Research Article
Research Article
Hydrostachys flabellifera (Hydrostachyaceae), a new species from Madagascar
expand article infoZhun Xu§|, Jing Tian§, Solo Hery Jean Victor Rapanarivo, Rokiman Letsara, Rivontsoa A. Rakotonasolo|#, Guy E. Onjalalaina|§, Guang-Wan Hu§, Qing-Feng Wang§
‡ Wuhan Botanical Garden, Chinese Academy of Sciences, Wuhan, China
§ Sino-Africa Joint Research Center, Chinese Academy of Sciences, Wuhan, China
| University of Chinese Academy of Sciences, Beijing, China
¶ Parc Botanique et Zoologique de Tsimbazaza, Antananarivo, Madagascar
# Kunming Institute of Botany, Chinese Academy of Sciences, Kunming, China
Open Access


Hydrostachys flabellifera, a new species of Hydrostachyaceae found in a stream in Manandriana, Madagascar, is described and illustrated herein. It is similar to H. verruculosa and H. laciniata in morphology, but can be distinguished from them by its leaves with sparsely arranged, flabelliform and palmately parted emergences, obvious rachis and the pattern of segments arranged on the male bracts. Molecular phylogenetic analysis of the nuclear ribosomal internal transcribed spacer (ITS) dataset provides a robust support for it as a new species as well.


Aquatic plants, Cornales, endemic, new taxa, taxonomy


Hydrostachys Thouars (1806: 2) is the sole genus in the family Hydrostachyaceae (Tul.) Engler (1894: 136) with about 22 known species. Fourteen of them are endemic to Madagascar (Phillipson et al. 2018) and the remaining species are native to southern and tropical Africa. Hydrostachys has been used in traditional medicine and probably could be a potential candidate for use in chemotherapy to fight against cancer (Ranarijaona et al. 2014). The plants of Hydrostachys, which are aquatic herbs living in fast-moving streams or rivers, are well adapted to turbulent aquatic environments with their roots and discoidal rhizome adhering to the rocks. Hydrostachys are annual or perennial, submerged or partially submerged in the rainy season, flowering in the dry season. Their simple or pinnate leaves emerge from the rhizome, and petiole, rachis and subdivisions are often covered with diverse forms of emergences, including verrucae, scales and lobules (modified leaf blade lobes), which give the plant the appearance of a fern or lycopodium. Hydrostachys are dioecious or seldom monoecious, with highly reduced and unisexual flowers borne on the spike, the spikes usually emerging from the rhizome, sepals and petals are absent; the fruit is a capsule with numerous tiny seeds (Perrier 1952; Cusset 1973; Stannard 1997; Verdcourt 1986; Erbar and Leins 2004).

Hydrostachys are highly modified aquatic plants and the taxonomic placement of this enigmatic genus has confounded botanists for two hundred years. Due to their similar habitat and highly modified morphological characters, the genus was once placed in Podostemaceae (Tulasne 1849). However, this placement was rejected thanks to evidence from embryology, inflorescence morphology (Jäger-Zürn 1965; Rauh and Jäger-Zürn 1966) and biochemistry (Scogin 1992). Phylogenetic studies showed unstable placements, based on different DNA markers and taxon sampling (Les et al. 1997; Soltis et al. 2000; Burleigh et al. 2009). Currently, Hydrostachyaceae is treated as a distinctive family in Cornales with a phylogenetic long branch in most studies (Albach et al. 2001; Xiang et al. 2002; Fan and Xiang 2003; Xiang et al. 2011; Fu et al. 2019). Despite the uncertain placement at the order level, the inter-species identification is much clearer.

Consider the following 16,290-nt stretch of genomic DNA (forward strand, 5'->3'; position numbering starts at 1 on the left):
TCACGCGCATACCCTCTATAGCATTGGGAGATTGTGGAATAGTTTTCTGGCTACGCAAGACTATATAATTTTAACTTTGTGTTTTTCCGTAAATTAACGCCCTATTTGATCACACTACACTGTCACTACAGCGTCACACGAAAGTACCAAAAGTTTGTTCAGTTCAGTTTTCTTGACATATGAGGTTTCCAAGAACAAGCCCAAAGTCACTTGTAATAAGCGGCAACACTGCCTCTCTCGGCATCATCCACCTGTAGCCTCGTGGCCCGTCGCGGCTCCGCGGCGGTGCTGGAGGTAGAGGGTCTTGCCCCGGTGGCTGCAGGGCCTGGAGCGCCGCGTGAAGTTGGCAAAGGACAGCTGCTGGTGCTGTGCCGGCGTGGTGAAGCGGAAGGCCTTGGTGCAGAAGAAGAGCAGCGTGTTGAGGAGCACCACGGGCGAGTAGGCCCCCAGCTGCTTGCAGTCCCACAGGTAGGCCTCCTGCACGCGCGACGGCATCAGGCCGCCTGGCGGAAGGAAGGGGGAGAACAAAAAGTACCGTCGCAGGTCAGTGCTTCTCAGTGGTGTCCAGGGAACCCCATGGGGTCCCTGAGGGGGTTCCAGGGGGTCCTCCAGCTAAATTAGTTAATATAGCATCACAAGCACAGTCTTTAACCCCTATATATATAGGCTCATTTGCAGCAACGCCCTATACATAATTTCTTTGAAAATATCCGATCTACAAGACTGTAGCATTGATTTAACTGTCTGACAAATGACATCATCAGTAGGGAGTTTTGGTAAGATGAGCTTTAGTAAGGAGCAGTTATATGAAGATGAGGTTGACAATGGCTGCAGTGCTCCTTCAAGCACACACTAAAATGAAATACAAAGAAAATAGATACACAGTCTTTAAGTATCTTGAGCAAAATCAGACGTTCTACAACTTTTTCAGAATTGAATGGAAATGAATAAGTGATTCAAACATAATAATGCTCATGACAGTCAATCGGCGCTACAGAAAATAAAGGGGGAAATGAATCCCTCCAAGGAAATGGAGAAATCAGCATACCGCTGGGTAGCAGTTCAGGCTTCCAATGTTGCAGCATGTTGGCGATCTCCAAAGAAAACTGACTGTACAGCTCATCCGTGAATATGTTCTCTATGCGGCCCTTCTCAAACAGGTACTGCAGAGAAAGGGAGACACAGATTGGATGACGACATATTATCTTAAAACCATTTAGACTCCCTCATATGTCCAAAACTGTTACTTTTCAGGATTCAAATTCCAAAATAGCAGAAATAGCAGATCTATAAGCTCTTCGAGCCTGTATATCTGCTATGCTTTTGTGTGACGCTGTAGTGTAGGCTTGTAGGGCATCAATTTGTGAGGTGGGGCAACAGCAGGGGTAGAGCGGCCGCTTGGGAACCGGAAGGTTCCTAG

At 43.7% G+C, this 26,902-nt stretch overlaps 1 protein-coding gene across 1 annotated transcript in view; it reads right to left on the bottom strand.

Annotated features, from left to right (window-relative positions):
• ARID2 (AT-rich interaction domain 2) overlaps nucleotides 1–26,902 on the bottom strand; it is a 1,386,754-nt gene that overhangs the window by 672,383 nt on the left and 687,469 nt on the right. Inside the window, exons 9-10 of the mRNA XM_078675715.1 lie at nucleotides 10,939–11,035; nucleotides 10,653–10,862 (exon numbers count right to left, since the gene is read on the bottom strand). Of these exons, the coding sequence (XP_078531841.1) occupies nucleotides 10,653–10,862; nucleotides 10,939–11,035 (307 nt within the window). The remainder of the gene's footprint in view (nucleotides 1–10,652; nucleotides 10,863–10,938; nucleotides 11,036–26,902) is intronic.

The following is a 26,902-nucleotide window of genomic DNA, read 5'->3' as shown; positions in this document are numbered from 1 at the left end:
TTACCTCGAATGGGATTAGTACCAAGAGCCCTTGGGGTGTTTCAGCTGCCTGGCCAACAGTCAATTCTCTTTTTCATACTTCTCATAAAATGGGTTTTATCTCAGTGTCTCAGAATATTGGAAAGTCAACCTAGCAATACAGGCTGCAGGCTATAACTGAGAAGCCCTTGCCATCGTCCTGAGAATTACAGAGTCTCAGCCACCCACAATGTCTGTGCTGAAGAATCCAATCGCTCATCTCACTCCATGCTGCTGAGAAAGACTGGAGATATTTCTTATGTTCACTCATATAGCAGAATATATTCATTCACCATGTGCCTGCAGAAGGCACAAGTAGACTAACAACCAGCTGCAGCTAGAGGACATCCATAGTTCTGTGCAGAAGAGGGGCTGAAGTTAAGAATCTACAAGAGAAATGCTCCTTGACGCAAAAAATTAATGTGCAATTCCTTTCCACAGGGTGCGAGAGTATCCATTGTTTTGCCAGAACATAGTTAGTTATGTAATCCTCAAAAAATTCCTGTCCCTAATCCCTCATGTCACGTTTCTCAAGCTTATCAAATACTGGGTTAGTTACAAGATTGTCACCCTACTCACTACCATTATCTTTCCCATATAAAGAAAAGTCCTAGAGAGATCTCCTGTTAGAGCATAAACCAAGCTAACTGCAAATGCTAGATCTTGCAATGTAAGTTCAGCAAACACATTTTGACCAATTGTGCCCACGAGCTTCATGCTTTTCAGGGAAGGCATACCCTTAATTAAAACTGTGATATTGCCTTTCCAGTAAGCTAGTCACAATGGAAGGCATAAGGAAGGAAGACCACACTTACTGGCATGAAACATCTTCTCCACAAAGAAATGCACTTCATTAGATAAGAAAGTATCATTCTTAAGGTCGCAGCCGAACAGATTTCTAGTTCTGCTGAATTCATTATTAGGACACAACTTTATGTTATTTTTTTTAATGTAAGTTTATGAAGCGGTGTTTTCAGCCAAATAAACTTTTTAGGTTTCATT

During a field investigation in Madagascar in 2017, a Hydrostachys population was found in Manandriana which appeared similar to H. verruculosa A. Juss. (1837: tab. 91) and H. laciniata Warming (1899: 152). However, after carefully comparing the collection with all available specimens of Hydrostachys and consulting relevant literature (Perrier 1952; Cusset 1973), we observed that its leaf structure is different from that of all known species in this genus and that this plant is wholly new to science. Hence, we describe it herein as a new species.

Materials and methods

The description of the new species is based on field notes and observations of field pictures, dried specimens and FAA-fixed (formalin/acetic acid/alcohol) materials. Specimens were collected from Manandriana, Madagascar (20°14'S, 47°06'E) and deposited at the herbaria of Parc Botanique et Zoologique de Tsimbazaza (TAN) and Wuhan Botanical Garden, Chinese Academy of Sciences (HIB). Some leaves and spikes were fixed and conserved in formalin/acetic acid/alcohol (FAA) fixatives. Detailed characteristics of the bracts and emergences were observed and measured on the fixed materials by using a stereomicroscope (Nikon Stereo Microscope SMZ25). Terminology was referenced in several books and literature (Perrier 1952; Cusset 1973; Verdcourt 1986; Simpson 2010; Beentje and Williamson 2016). The herbarium abbreviations follow Index Herbariorum ( Physical specimens of Hydrostachys, deposited at BM, E, K and TAN, were examined. High-resolution digital specimen images from B, BNRH, BR, GH, MA, P and US were checked via JSTOR Global Plants ( and GBIF ( The distribution map was produced by QGIS3 (available from: